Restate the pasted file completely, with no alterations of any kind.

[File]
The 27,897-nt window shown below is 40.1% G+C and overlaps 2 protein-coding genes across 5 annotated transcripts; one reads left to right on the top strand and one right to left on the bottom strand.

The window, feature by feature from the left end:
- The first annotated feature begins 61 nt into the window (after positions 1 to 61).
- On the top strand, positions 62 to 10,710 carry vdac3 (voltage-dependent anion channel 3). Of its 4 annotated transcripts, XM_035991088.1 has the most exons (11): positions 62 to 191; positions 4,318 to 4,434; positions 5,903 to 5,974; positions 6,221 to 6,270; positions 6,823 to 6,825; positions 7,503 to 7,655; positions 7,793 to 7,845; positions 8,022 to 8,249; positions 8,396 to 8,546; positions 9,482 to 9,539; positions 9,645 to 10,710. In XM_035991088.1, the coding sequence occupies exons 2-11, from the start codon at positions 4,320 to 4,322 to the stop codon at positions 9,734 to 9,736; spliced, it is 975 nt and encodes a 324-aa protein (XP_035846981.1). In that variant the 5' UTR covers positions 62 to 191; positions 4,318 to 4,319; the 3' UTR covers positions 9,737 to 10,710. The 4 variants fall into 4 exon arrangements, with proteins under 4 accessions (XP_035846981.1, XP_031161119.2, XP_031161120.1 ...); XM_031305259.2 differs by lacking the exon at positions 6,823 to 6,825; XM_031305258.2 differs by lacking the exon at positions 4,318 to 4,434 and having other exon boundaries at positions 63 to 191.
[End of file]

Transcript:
The 27,897-nt window shown below is 40.1% G+C and overlaps 2 protein-coding genes across 5 annotated transcripts; one reads left to right on the top strand and one right to left on the bottom strand.

The window, feature by feature from the left end:
- The first annotated feature begins 61 nt into the window (after positions 1 to 61).
- On the top strand, positions 62 to 10,710 carry vdac3 (voltage-dependent anion channel 3). Of its 4 annotated transcripts, XM_035991088.1 has the most exons (11): positions 62 to 191; positions 4,318 to 4,434; positions 5,903 to 5,974; positions 6,221 to 6,270; positions 6,823 to 6,825; positions 7,503 to 7,655; positions 7,793 to 7,845; positions 8,022 to 8,249; positions 8,396 to 8,546; positions 9,482 to 9,539; positions 9,645 to 10,710. In XM_035991088.1, the coding sequence occupies exons 2-11, from the start codon at positions 4,320 to 4,322 to the stop codon at positions 9,734 to 9,736; spliced, it is 975 nt and encodes a 324-aa protein (XP_035846981.1). In that variant the 5' UTR covers positions 62 to 191; positions 4,318 to 4,319; the 3' UTR covers positions 9,737 to 10,710. The 4 variants fall into 4 exon arrangements, with proteins under 4 accessions (XP_035846981.1, XP_031161119.2, XP_031161120.1 ...); XM_031305259.2 differs by lacking the exon at positions 6,823 to 6,825; XM_031305258.2 differs by lacking the exon at positions 4,318 to 4,434 and having other exon boundaries at positions 63 to 191.